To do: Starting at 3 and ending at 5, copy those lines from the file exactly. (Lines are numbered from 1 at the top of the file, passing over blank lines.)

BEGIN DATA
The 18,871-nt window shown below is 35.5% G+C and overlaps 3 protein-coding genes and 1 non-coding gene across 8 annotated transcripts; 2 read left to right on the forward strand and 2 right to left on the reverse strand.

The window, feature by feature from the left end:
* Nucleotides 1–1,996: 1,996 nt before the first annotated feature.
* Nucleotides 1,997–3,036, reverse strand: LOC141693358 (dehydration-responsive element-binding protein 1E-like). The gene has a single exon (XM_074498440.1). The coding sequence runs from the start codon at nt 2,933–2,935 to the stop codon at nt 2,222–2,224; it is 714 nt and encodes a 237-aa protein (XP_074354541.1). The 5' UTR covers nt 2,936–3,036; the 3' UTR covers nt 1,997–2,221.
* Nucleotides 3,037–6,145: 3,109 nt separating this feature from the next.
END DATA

* Nucleotides 1–1,996: 1,996 nt before the first annotated feature.
* Nucleotides 1,997–3,036, reverse strand: LOC141693358 (dehydration-responsive element-binding protein 1E-like). The gene has a single exon (XM_074498440.1). The coding sequence runs from the start codon at nt 2,933–2,935 to the stop codon at nt 2,222–2,224; it is 714 nt and encodes a 237-aa protein (XP_074354541.1). The 5' UTR covers nt 2,936–3,036; the 3' UTR covers nt 1,997–2,221.
* Nucleotides 3,037–6,145: 3,109 nt separating this feature from the next.